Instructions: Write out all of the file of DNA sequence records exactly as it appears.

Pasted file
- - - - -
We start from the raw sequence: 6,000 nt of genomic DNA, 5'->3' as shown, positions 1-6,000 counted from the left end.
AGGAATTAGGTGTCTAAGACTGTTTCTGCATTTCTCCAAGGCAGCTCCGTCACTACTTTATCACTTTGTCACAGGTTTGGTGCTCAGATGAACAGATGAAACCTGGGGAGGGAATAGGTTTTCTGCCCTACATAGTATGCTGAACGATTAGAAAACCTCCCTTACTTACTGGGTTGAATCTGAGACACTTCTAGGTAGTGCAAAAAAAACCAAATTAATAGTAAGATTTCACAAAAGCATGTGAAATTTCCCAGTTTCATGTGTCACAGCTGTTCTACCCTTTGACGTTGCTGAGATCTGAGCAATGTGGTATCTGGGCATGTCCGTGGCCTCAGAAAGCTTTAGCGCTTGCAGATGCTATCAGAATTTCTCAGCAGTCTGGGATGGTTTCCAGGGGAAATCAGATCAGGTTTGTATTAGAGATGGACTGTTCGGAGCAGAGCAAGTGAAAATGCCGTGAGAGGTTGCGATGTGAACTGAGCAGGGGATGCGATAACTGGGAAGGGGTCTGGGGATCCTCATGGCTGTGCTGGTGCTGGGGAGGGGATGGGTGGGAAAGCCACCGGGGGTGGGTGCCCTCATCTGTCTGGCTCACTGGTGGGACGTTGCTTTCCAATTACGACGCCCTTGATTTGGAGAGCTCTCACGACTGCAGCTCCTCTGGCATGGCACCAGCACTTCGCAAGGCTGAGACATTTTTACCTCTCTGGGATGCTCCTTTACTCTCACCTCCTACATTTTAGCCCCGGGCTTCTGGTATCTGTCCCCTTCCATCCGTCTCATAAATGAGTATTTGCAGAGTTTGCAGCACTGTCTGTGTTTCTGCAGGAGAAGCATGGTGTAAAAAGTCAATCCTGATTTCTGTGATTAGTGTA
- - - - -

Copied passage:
We start from the raw sequence: 6,000 nt of genomic DNA, 5'->3' as shown, positions 1-6,000 counted from the left end.
AGGAATTAGGTGTCTAAGACTGTTTCTGCATTTCTCCAAGGCAGCTCCGTCACTACTTTATCACTTTGTCACAGGTTTGGTGCTCAGATGAACAGATGAAACCTGGGGAGGGAATAGGTTTTCTGCCCTACATAGTATGCTGAACGATTAGAAAACCTCCCTTACTTACTGGGTTGAATCTGAGACACTTCTAGGTAGTGCAAAAAAAACCAAATTAATAGTAAGATTTCACAAAAGCATGTGAAATTTCCCAGTTTCATGTGTCACAGCTGTTCTACCCTTTGACGTTGCTGAGATCTGAGCAATGTGGTATCTGGGCATGTCCGTGGCCTCAGAAAGCTTTAGCGCTTGCAGATGCTATCAGAATTTCTCAGCAGTCTGGGATGGTTTCCAGGGGAAATCAGATCAGGTTTGTATTAGAGATGGACTGTTCGGAGCAGAGCAAGTGAAAATGCCGTGAGAGGTTGCGATGTGAACTGAGCAGGGGATGCGATAACTGGGAAGGGGTCTGGGGATCCTCATGGCTGTGCTGGTGCTGGGGAGGGGATGGGTGGGAAAGCCACCGGGGGTGGGTGCCCTCATCTGTCTGGCTCACTGGTGGGACGTTGCTTTCCAATTACGACGCCCTTGATTTGGAGAGCTCTCACGACTGCAGCTCCTCTGGCATGGCACCAGCACTTCGCAAGGCTGAGACATTTTTACCTCTCTGGGATGCTCCTTTACTCTCACCTCCTACATTTTAGCCCCGGGCTTCTGGTATCTGTCCCCTTCCATCCGTCTCATAAATGAGTATTTGCAGAGTTTGCAGCACTGTCTGTGTTTCTGCAGGAGAAGCATGGTGTAAAAAGTCAATCCTGATTTCTGTGATTAGTGTA